• This principle applies to other movements in life also, and to MSA. A common thing to happen when people start to go to the gym for example with the intention to get stronger, is that in the first few weeks, they will see huge improvements in the amount of weight they can lift, but will not really see the size of their muscles change any great deal. Then as they continue to train for longer periods, the progress and gains decrease.
  • This is because in those first few weeks, the neural pathways between the brain and the muscle that were not being used to their full potential, have now been re-activated and are at the brain’s disposal if it needs to use the muscle. Now if the person then gives up and stops training, these pathways will gradually de-activate again and the brain will revert back to only using the nerves that it needs to in order to perform the every-day tasks just like before, and the person will lose that strength. But they can always get it back again. The more motor units we have at our disposal, the more relative strength a muscle will have (it also depends on the types of muscle fibres being developed, but that is something that is more complicated and can be discussed in another video series).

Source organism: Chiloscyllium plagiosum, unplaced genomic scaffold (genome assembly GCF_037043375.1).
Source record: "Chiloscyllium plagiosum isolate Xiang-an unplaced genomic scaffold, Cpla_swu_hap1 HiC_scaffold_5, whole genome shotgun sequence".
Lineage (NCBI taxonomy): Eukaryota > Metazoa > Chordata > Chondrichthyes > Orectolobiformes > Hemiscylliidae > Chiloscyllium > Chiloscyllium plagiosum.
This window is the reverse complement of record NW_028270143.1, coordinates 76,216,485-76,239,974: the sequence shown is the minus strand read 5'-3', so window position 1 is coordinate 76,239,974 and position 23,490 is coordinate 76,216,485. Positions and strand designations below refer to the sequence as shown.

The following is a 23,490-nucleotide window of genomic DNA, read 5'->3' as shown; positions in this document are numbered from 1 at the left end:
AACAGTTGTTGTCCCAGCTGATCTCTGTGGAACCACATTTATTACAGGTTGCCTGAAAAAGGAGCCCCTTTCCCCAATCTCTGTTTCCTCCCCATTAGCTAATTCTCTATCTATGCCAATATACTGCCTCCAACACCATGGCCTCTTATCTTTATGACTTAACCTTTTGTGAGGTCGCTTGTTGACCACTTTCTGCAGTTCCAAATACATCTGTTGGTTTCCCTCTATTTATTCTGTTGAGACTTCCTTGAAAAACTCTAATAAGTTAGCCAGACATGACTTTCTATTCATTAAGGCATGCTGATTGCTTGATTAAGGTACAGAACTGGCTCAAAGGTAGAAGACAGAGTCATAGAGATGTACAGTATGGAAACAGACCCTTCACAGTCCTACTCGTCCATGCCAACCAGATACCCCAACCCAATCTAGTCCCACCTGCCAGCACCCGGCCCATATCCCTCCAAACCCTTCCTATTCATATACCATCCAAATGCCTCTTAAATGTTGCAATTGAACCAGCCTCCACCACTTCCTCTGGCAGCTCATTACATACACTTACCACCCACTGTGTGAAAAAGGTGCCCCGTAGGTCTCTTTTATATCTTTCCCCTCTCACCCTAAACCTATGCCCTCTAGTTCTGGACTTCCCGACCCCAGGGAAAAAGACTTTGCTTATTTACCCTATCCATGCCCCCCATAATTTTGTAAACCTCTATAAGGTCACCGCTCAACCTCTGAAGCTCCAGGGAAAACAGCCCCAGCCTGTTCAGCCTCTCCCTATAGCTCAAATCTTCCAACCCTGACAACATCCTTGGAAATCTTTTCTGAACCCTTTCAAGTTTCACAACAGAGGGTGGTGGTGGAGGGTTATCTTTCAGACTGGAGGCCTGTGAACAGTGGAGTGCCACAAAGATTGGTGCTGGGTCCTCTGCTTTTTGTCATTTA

• This is one reason why regular MSA is important and can benefit us, as in order to see the full benefit of the activity (i.e. stronger muscles, better balance, higher metabolism etc.) we have to be able to maintain this level of activity, or we will lose the benefits.

But what does this mean for our health?

  • Well, just as we lose bone mass naturally as we age, we also naturally lose muscle mass too. This means that we will gradually become weaker and weaker as we age, and will lose all the benefits that come with having increased muscle mass such as strength, balance and a higher metabolic rate.
  • Taking part in regular MSA will reduce the rate at which loss of muscle mass happens, and can also reverse it, and cause the development of more muscle mass (coupled with genetics, a good diet and intensity of training).
  • But for at risk populations such as the elderly, who may already have weaker bones and be at risk of fractures, MSA can not only make their bones stronger, but by training the brain to use more of the muscle that is already available to it, it can make every-day tasks such as walking, climbing stairs, lifting grandchildren etc. that big bit easier and less dangerous (Liu and Latham, 2009).